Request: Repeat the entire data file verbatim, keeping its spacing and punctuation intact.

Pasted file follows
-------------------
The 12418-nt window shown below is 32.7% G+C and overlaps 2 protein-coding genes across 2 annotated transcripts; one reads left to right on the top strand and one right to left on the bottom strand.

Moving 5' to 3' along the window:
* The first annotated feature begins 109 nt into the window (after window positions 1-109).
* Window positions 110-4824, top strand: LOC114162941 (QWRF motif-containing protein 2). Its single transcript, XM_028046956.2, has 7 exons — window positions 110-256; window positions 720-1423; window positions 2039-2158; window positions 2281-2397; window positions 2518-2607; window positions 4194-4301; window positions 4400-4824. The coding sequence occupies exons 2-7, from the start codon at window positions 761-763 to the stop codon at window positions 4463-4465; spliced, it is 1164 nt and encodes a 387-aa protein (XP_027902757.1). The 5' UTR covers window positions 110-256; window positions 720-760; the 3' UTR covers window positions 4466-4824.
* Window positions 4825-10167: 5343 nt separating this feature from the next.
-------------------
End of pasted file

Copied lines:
The 12418-nt window shown below is 32.7% G+C and overlaps 2 protein-coding genes across 2 annotated transcripts; one reads left to right on the top strand and one right to left on the bottom strand.

Moving 5' to 3' along the window:
* The first annotated feature begins 109 nt into the window (after window positions 1-109).
* Window positions 110-4824, top strand: LOC114162941 (QWRF motif-containing protein 2). Its single transcript, XM_028046956.2, has 7 exons — window positions 110-256; window positions 720-1423; window positions 2039-2158; window positions 2281-2397; window positions 2518-2607; window positions 4194-4301; window positions 4400-4824. The coding sequence occupies exons 2-7, from the start codon at window positions 761-763 to the stop codon at window positions 4463-4465; spliced, it is 1164 nt and encodes a 387-aa protein (XP_027902757.1). The 5' UTR covers window positions 110-256; window positions 720-760; the 3' UTR covers window positions 4466-4824.
* Window positions 4825-10167: 5343 nt separating this feature from the next.